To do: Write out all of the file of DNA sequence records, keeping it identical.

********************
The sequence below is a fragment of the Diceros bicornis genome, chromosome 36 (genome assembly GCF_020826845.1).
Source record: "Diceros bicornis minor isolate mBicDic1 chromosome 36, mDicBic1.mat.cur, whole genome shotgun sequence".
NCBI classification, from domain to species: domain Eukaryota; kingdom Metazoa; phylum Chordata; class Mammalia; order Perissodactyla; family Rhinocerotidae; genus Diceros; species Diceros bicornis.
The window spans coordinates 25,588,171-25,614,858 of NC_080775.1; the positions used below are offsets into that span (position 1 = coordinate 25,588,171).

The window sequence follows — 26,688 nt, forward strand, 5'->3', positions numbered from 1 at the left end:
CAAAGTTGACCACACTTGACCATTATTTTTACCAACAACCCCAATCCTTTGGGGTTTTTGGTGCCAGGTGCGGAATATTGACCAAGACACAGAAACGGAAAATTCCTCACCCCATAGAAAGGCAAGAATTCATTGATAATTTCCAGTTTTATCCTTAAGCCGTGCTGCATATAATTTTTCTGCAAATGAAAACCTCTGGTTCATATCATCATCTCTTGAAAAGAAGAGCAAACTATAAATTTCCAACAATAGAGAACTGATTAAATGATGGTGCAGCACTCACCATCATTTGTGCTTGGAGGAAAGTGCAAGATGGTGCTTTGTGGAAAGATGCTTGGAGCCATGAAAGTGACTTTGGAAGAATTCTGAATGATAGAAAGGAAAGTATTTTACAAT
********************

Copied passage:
The sequence below is a fragment of the Diceros bicornis genome, chromosome 36 (genome assembly GCF_020826845.1).
Source record: "Diceros bicornis minor isolate mBicDic1 chromosome 36, mDicBic1.mat.cur, whole genome shotgun sequence".
NCBI classification, from domain to species: domain Eukaryota; kingdom Metazoa; phylum Chordata; class Mammalia; order Perissodactyla; family Rhinocerotidae; genus Diceros; species Diceros bicornis.
The window spans coordinates 25,588,171-25,614,858 of NC_080775.1; the positions used below are offsets into that span (position 1 = coordinate 25,588,171).

The window sequence follows — 26,688 nt, forward strand, 5'->3', positions numbered from 1 at the left end:
CAAAGTTGACCACACTTGACCATTATTTTTACCAACAACCCCAATCCTTTGGGGTTTTTGGTGCCAGGTGCGGAATATTGACCAAGACACAGAAACGGAAAATTCCTCACCCCATAGAAAGGCAAGAATTCATTGATAATTTCCAGTTTTATCCTTAAGCCGTGCTGCATATAATTTTTCTGCAAATGAAAACCTCTGGTTCATATCATCATCTCTTGAAAAGAAGAGCAAACTATAAATTTCCAACAATAGAGAACTGATTAAATGATGGTGCAGCACTCACCATCATTTGTGCTTGGAGGAAAGTGCAAGATGGTGCTTTGTGGAAAGATGCTTGGAGCCATGAAAGTGACTTTGGAAGAATTCTGAATGATAGAAAGGAAAGTATTTTACAAT